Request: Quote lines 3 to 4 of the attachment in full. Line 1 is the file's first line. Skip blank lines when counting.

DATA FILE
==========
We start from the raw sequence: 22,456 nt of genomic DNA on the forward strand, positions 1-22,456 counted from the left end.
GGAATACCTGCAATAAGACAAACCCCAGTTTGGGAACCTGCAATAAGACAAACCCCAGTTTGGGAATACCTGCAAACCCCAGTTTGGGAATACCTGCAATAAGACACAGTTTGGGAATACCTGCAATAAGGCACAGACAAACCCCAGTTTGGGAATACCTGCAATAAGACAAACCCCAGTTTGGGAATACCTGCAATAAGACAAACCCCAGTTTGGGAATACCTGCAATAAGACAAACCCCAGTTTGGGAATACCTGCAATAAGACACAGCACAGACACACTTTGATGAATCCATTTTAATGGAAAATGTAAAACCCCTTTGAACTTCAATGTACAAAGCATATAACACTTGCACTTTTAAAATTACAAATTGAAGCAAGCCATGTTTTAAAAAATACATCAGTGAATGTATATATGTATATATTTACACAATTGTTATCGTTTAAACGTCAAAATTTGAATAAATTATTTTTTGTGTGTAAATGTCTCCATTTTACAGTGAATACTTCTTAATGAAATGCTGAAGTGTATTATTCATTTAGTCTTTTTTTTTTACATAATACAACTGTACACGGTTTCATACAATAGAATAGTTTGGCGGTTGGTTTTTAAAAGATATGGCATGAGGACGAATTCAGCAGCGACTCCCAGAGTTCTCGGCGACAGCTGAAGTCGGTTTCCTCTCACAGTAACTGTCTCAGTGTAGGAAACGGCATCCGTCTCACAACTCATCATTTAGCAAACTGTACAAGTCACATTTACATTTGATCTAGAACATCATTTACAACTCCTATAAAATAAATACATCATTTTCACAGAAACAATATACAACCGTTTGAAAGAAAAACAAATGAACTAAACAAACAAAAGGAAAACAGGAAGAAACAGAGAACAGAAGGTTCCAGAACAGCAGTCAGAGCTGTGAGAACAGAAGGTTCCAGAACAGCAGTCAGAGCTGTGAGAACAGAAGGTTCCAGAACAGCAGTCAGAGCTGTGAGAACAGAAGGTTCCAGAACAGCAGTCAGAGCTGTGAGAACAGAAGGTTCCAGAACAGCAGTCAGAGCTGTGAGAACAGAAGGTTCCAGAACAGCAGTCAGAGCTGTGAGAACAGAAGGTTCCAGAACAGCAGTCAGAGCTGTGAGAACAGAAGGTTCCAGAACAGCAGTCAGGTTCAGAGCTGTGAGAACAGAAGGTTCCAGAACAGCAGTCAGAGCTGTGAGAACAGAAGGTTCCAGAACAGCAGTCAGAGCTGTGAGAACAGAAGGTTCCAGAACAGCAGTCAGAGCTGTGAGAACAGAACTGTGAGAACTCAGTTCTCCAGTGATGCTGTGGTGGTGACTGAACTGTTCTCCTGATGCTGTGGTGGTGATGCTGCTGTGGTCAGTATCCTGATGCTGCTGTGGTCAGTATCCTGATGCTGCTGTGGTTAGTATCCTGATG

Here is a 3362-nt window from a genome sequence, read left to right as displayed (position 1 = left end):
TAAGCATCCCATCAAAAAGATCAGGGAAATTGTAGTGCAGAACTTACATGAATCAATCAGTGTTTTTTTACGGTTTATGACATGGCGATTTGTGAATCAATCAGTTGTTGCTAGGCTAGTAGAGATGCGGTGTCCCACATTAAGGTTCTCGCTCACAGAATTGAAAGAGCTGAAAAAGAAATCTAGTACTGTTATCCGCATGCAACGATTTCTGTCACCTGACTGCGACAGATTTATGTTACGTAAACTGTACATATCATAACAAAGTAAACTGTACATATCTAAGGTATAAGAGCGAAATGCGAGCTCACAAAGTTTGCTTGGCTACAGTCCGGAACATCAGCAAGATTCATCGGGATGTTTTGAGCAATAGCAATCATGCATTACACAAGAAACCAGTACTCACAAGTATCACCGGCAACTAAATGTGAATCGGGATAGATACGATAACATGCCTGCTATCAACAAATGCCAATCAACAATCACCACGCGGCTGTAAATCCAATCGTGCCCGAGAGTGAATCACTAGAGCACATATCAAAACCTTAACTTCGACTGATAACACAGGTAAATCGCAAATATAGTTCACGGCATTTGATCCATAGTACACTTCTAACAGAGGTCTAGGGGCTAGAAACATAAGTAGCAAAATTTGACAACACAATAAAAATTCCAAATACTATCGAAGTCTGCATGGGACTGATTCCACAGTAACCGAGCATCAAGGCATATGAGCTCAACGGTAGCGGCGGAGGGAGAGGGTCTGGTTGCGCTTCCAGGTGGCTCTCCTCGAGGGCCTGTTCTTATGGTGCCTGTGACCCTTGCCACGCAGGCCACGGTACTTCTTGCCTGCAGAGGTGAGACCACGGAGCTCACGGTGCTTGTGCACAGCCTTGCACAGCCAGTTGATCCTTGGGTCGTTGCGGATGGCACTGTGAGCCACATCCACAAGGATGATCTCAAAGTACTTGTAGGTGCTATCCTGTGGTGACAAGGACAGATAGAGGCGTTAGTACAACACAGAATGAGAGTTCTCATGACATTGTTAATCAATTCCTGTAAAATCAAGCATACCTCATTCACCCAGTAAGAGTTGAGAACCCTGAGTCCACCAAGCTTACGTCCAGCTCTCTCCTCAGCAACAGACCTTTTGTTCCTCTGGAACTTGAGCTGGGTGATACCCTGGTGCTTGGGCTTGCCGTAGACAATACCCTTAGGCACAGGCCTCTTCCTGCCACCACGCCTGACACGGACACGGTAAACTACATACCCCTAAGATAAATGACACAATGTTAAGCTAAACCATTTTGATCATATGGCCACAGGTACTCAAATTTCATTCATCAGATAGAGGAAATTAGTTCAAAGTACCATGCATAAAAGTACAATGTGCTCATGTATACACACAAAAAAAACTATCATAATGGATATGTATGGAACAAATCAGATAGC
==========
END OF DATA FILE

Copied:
Here is a 3362-nt window from a genome sequence, read left to right as displayed (position 1 = left end):
TAAGCATCCCATCAAAAAGATCAGGGAAATTGTAGTGCAGAACTTACATGAATCAATCAGTGTTTTTTTACGGTTTATGACATGGCGATTTGTGAATCAATCAGTTGTTGCTAGGCTAGTAGAGATGCGGTGTCCCACATTAAGGTTCTCGCTCACAGAATTGAAAGAGCTGAAAAAGAAATCTAGTACTGTTATCCGCATGCAACGATTTCTGTCACCTGACTGCGACAGATTTATGTTACGTAAACTGTACATATCATAACAAAGTAAACTGTACATATCTAAGGTATAAGAGCGAAATGCGAGCTCACAAAGTTTGCTTGGCTACAGTCCGGAACATCAGCAAGATTCATCGGGATGTTTTGAGCAATAGCAATCATGCATTACACAAGAAACCAGTACTCACAAGTATCACCGGCAACTAAATGTGAATCGGGATAGATACGATAACATGCCTGCTATCAACAAATGCCAATCAACAATCACCACGCGGCTGTAAATCCAATCGTGCCCGAGAGTGAATCACTAGAGCACATATCAAAACCTTAACTTCGACTGATAACACAGGTAAATCGCAAATATAGTTCACGGCATTTGATCCATAGTACACTTCTAACAGAGGTCTAGGGGCTAGAAACATAAGTAGCAAAATTTGACAACACAATAAAAATTCCAAATACTATCGAAGTCTGCATGGGACTGATTCCACAGTAACCGAGCATCAAGGCATATGAGCTCAACGGTAGCGGCGGAGGGAGAGGGTCTGGTTGCGCTTCCAGGTGGCTCTCCTCGAGGGCCTGTTCTTATGGTGCCTGTGACCCTTGCCACGCAGGCCACGGTACTTCTTGCCTGCAGAGGTGAGACCACGGAGCTCACGGTGCTTGTGCACAGCCTTGCACAGCCAGTTGATCCTTGGGTCGTTGCGGATGGCACTGTGAGCCACATCCACAAGGATGATCTCAAAGTACTTGTAGGTGCTATCCTGTGGTGACAAGGACAGATAGAGGCGTTAGTACAACACAGAATGAGAGTTCTCATGACATTGTTAATCAATTCCTGTAAAATCAAGCATACCTCATTCACCCAGTAAGAGTTGAGAACCCTGAGTCCACCAAGCTTACGTCCAGCTCTCTCCTCAGCAACAGACCTTTTGTTCCTCTGGAACTTGAGCTGGGTGATACCCTGGTGCTTGGGCTTGCCGTAGACAATACCCTTAGGCACAGGCCTCTTCCTGCCACCACGCCTGACACGGACACGGTAAACTACATACCCCTAAGATAAATGACACAATGTTAAGCTAAACCATTTTGATCATATGGCCACAGGTACTCAAATTTCATTCATCAGATAGAGGAAATTAGTTCAAAGTACCATGCATAAAAGTACAATGTGCTCATGTATACACACAAAAAAAACTATCATAATGGATATGTATGGAACAAATCAGATAGC